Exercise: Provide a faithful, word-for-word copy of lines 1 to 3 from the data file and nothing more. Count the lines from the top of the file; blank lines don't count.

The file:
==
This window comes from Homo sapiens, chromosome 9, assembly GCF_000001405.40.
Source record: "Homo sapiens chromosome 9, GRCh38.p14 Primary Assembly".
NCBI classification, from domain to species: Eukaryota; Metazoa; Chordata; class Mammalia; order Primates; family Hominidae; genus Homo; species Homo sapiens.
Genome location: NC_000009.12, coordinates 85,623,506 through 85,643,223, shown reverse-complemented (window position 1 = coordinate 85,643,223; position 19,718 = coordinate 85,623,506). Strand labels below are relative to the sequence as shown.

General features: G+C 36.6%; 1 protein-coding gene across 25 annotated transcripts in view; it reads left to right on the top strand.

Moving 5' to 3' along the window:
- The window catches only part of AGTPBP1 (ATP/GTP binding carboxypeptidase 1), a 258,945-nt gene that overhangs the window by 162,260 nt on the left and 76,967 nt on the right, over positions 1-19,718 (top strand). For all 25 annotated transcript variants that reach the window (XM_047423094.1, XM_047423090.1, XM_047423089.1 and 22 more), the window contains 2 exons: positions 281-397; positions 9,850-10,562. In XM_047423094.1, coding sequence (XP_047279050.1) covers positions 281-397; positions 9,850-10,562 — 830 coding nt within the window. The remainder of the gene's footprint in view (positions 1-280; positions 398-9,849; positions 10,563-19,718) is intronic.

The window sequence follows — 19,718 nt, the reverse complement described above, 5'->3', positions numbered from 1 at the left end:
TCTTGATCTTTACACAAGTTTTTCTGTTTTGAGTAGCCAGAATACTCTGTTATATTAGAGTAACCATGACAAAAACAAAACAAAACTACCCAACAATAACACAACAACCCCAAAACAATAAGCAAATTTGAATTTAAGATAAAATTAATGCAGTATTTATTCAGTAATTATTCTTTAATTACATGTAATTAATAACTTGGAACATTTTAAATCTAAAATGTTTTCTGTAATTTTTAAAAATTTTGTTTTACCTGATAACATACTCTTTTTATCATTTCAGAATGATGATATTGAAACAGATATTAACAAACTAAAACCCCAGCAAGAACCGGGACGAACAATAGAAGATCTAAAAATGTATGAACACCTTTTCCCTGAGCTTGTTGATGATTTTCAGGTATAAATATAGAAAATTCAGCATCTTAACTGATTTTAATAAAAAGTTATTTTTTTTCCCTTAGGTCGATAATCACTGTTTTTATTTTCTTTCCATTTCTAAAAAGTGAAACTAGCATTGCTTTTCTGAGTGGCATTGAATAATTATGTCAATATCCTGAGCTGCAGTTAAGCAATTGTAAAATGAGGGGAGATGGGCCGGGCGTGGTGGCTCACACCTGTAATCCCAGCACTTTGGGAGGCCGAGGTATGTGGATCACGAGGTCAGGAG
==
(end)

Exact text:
This window comes from Homo sapiens, chromosome 9, assembly GCF_000001405.40.
Source record: "Homo sapiens chromosome 9, GRCh38.p14 Primary Assembly".
NCBI classification, from domain to species: Eukaryota; Metazoa; Chordata; class Mammalia; order Primates; family Hominidae; genus Homo; species Homo sapiens.